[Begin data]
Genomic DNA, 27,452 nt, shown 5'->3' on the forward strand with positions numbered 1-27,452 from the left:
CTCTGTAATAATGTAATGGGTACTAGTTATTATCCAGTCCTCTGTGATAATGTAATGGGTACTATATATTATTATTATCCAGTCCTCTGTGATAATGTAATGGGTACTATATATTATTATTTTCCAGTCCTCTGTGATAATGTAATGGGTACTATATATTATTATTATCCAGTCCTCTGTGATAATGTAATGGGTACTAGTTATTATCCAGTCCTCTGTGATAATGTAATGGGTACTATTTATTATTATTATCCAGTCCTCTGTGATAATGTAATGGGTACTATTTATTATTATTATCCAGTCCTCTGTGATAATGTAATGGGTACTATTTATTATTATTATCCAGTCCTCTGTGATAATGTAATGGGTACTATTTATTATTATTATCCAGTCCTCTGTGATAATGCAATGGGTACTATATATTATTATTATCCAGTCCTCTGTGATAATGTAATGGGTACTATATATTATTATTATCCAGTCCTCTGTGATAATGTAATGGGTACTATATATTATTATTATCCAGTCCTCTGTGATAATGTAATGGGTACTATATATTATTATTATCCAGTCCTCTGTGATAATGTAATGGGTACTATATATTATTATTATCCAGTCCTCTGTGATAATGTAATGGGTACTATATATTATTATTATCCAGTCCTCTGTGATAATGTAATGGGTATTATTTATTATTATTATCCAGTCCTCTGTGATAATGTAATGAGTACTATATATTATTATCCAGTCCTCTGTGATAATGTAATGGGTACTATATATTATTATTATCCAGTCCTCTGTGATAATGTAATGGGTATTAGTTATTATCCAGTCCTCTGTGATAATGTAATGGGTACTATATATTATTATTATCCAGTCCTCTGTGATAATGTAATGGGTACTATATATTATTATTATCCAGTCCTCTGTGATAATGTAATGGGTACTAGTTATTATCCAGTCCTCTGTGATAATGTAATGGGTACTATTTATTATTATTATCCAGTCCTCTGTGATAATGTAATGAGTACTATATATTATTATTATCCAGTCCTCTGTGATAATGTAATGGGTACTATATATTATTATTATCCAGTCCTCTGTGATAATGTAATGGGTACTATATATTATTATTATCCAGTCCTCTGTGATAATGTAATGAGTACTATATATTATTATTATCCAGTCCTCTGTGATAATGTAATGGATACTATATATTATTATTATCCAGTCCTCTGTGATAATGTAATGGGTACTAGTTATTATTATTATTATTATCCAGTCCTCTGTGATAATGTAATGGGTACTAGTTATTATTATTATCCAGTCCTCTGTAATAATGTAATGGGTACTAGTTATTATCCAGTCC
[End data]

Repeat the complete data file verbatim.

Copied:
Genomic DNA, 27,452 nt, shown 5'->3' on the forward strand with positions numbered 1-27,452 from the left:
CTCTGTAATAATGTAATGGGTACTAGTTATTATCCAGTCCTCTGTGATAATGTAATGGGTACTATATATTATTATTATCCAGTCCTCTGTGATAATGTAATGGGTACTATATATTATTATTTTCCAGTCCTCTGTGATAATGTAATGGGTACTATATATTATTATTATCCAGTCCTCTGTGATAATGTAATGGGTACTAGTTATTATCCAGTCCTCTGTGATAATGTAATGGGTACTATTTATTATTATTATCCAGTCCTCTGTGATAATGTAATGGGTACTATTTATTATTATTATCCAGTCCTCTGTGATAATGTAATGGGTACTATTTATTATTATTATCCAGTCCTCTGTGATAATGTAATGGGTACTATTTATTATTATTATCCAGTCCTCTGTGATAATGCAATGGGTACTATATATTATTATTATCCAGTCCTCTGTGATAATGTAATGGGTACTATATATTATTATTATCCAGTCCTCTGTGATAATGTAATGGGTACTATATATTATTATTATCCAGTCCTCTGTGATAATGTAATGGGTACTATATATTATTATTATCCAGTCCTCTGTGATAATGTAATGGGTACTATATATTATTATTATCCAGTCCTCTGTGATAATGTAATGGGTACTATATATTATTATTATCCAGTCCTCTGTGATAATGTAATGGGTATTATTTATTATTATTATCCAGTCCTCTGTGATAATGTAATGAGTACTATATATTATTATCCAGTCCTCTGTGATAATGTAATGGGTACTATATATTATTATTATCCAGTCCTCTGTGATAATGTAATGGGTATTAGTTATTATCCAGTCCTCTGTGATAATGTAATGGGTACTATATATTATTATTATCCAGTCCTCTGTGATAATGTAATGGGTACTATATATTATTATTATCCAGTCCTCTGTGATAATGTAATGGGTACTAGTTATTATCCAGTCCTCTGTGATAATGTAATGGGTACTATTTATTATTATTATCCAGTCCTCTGTGATAATGTAATGAGTACTATATATTATTATTATCCAGTCCTCTGTGATAATGTAATGGGTACTATATATTATTATTATCCAGTCCTCTGTGATAATGTAATGGGTACTATATATTATTATTATCCAGTCCTCTGTGATAATGTAATGAGTACTATATATTATTATTATCCAGTCCTCTGTGATAATGTAATGGATACTATATATTATTATTATCCAGTCCTCTGTGATAATGTAATGGGTACTAGTTATTATTATTATTATTATCCAGTCCTCTGTGATAATGTAATGGGTACTAGTTATTATTATTATCCAGTCCTCTGTAATAATGTAATGGGTACTAGTTATTATCCAGTCC